As night fell, turnout appeared far lower than in Iran’s last presidential election in 2017. At one polling place inside a mosque in central Tehran, a Shiite cleric played soccer with a young boy as most of its workers napped in a courtyard. At another, officials watched videos on their mobile phones as state television blared beside them, offering only tight shots of locations around the country — as opposed to the long, snaking lines of past elections.

Balloting came to a close at 2.a.m. Saturday, after the government extended voting to accommodate what it called “crowding” at several polling places nationwide. Paper ballots, stuffed into large plastic boxes, were to be counted by hand through the night, and authorities said they expected to have initial results and turnout figures Saturday morning at the earliest.

“My vote will not change anything in this election, the number of people who are voting for Raisi is huge and Hemmati does not have the necessary skills for this,” said Hediyeh, a 25-year-old woman who gave only her first name while hurrying to a taxi in Haft-e Tir Square after avoiding the polls. “I have no candidate here.”


Western heat wave threatens health in vulnerable communities

PHOENIX (AP) — Extreme temperatures like the ones blistering the American West this week aren’t just annoying, they’re deadly.

The record-breaking temperatures this week are a weather emergency, scientists and health care experts say, with heat responsible for more deaths in the U.S. than all other natural disasters combined. With more frequent and intense heat waves likely because of climate change and the worst drought in modern history, they say communities must better protect the vulnerable, like homeless people and those who live in ethnically and racially diverse low-income neighborhoods.

“This heat has an important effect on people and their health,” said Dr. Suganya Karuppana, chief medical director at the Valle del Sol community health clinics in Arizona.

People — along with plants and animals — need cooler temperatures at night to recover from the stress of high heat, scientists and doctors said. But with overnight temperatures in the 90s, that’s not happening.

Karuppana noted that many people she sees may have no car and have to take public transportation in the Phoenix heat, walking through neighborhoods with few trees and waiting at bus and light rail stops with no or little shade. Some people live in poorly ventilated mobile homes or without air conditioning. Or they may work outside in the sun as construction workers or landscapers.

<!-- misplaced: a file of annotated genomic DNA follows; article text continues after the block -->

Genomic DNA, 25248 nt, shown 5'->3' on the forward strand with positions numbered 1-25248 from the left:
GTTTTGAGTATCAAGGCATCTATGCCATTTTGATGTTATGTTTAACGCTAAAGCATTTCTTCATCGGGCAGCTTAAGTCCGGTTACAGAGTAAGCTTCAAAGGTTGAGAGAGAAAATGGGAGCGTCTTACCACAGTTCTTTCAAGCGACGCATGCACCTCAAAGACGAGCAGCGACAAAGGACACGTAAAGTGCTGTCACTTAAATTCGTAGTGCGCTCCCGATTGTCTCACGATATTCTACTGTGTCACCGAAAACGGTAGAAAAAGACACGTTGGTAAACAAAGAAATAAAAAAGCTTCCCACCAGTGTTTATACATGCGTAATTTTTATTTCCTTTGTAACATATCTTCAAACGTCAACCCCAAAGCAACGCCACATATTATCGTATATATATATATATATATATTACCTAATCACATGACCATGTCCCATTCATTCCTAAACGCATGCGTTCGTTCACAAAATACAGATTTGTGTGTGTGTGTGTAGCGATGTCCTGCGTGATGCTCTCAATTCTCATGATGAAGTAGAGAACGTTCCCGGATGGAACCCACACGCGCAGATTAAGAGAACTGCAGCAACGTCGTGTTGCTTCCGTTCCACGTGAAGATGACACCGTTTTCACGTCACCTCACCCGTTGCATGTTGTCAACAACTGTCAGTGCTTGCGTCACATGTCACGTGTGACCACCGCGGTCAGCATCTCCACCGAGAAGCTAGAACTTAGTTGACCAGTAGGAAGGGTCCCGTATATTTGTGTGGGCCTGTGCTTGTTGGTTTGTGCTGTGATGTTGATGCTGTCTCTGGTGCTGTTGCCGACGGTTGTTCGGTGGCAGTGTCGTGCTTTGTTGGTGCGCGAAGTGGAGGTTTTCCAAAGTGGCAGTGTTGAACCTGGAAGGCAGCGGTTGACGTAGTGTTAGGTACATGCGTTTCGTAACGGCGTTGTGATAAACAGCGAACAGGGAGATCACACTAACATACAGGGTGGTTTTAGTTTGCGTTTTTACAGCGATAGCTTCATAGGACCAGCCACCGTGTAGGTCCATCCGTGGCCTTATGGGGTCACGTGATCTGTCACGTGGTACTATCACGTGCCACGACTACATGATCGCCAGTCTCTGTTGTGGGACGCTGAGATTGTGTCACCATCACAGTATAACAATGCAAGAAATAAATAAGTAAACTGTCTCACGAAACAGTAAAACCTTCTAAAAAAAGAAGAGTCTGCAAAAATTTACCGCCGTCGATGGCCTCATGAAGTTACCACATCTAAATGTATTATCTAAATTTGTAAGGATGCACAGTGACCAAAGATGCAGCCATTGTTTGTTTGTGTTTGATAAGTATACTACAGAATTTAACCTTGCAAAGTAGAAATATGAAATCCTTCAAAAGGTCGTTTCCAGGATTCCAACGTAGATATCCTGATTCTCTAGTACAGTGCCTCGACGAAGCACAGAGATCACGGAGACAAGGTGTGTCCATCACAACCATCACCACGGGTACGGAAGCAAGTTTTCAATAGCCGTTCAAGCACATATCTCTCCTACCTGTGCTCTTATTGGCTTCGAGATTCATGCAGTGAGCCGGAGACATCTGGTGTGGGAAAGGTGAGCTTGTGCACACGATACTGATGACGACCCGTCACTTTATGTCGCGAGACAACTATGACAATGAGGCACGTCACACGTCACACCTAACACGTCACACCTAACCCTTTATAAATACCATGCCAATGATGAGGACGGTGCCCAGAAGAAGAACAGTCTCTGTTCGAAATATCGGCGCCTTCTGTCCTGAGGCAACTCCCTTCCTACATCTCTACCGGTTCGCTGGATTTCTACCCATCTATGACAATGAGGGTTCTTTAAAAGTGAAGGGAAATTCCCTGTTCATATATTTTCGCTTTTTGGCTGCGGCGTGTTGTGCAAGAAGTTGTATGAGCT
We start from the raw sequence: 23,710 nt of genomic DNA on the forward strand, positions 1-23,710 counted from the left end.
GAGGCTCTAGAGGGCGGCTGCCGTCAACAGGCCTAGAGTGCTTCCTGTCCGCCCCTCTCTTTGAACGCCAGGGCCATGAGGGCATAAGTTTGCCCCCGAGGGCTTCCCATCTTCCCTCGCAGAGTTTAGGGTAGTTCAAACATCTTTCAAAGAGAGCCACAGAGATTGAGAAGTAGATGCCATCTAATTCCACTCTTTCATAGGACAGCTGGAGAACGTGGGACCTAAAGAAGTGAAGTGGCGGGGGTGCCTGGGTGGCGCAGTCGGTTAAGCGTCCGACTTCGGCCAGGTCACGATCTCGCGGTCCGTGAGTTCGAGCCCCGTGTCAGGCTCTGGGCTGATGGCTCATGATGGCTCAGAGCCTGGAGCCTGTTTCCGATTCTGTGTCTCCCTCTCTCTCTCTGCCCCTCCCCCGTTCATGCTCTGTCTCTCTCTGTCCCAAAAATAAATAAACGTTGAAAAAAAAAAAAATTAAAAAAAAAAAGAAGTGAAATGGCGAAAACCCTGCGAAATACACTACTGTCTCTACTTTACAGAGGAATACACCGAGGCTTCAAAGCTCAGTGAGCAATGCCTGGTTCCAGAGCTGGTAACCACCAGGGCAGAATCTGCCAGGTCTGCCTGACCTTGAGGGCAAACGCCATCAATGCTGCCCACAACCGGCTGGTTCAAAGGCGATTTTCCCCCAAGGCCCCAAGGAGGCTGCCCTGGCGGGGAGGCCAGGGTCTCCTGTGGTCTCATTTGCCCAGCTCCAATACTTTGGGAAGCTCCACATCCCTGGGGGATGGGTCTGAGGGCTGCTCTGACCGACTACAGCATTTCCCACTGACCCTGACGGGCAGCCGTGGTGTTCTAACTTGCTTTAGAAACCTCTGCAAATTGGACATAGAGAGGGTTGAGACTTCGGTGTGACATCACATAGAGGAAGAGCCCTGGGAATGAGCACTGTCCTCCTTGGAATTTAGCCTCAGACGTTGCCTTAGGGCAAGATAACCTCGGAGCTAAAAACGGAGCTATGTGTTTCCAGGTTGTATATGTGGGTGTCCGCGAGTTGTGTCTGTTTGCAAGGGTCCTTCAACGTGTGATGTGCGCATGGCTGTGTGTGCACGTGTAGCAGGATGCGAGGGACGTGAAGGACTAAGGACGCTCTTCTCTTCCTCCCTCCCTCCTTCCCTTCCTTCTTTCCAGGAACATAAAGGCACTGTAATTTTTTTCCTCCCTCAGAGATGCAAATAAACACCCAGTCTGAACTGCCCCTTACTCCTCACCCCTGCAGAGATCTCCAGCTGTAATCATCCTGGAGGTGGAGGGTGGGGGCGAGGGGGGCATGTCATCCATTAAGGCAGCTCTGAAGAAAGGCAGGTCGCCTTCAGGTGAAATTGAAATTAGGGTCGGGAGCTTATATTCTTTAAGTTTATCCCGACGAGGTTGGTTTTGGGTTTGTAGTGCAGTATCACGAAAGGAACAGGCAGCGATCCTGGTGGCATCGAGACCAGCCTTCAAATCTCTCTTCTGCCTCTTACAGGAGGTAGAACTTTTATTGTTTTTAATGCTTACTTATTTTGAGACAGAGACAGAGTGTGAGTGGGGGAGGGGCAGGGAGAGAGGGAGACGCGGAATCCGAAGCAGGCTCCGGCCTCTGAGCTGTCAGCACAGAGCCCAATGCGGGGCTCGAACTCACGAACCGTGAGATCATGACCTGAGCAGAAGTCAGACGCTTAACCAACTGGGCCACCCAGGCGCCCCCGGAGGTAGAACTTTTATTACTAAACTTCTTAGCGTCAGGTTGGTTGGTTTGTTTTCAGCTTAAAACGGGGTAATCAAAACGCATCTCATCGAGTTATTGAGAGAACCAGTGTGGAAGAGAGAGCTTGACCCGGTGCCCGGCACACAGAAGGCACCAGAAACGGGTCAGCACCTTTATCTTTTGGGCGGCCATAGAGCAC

Biden objects to raising gas tax to pay for infrastructure

WASHINGTON (AP) — The White House made clear Friday that President Joe Biden was opposed to letting the federal gasoline tax rise at the rate of inflation to help pay for an infrastructure package that a bipartisan group of 21 senators is trying to craft.

The gas tax increase was part of an early package that called for $579 billion in new spending on roads, bridges, rail and public transit. It’s unclear if it will make the final cut and the White House seems intent on making sure it doesn’t.

“The President has been clear throughout these negotiations: He is adamantly opposed to raising taxes on people making less than $400,000 a year,” White House spokesman Andrew Bates said. “After the extraordinarily hard times that ordinary Americans endured in 2020 — job losses, shrinking incomes, squeezed budgets — he is simply not going to allow Congress to raise taxes on those who suffered the most.”

The federal gas tax stands at 18.4 cents a gallon and has not increased since 1993. It helps pay for highways and mass transit programs around the country. Congress has traditionally relied on the user-pay principle to pay for road and bridge work, but is increasingly relying on general funds to accomplish that task. Lawmakers from both parties are wary of attack ads accusing them of supporting a hike in gas prices.

Oregon Sen. Ron Wyden, the Democratic chairman of the Senate Finance Committee, said that indexing the gas tax to inflation was a nonstarter for him.


Fierce Capitol attacks on police in newly released videos

Videos released under court order provide a chilling new look at the chaos at the U.S. Capitol on Jan. 6, including body camera footage that shows a man charging at a police officer with a flagpole and tackling him to the ground.

Federal judges ordered the release of the videos after media organizations, including The Associated Press, went to court to request that the Department of Justice provide access. The videos are being presented as evidence in prosecutors’ cases against three men charged with assaulting police.

The new videos show a Marine Corps veteran and former New York City police officer wielding a flagpole as he attacks police, as well as rioters crushing another officer into a door as he screams in pain. Still another video shows a New Jersey man punching an officer in the head.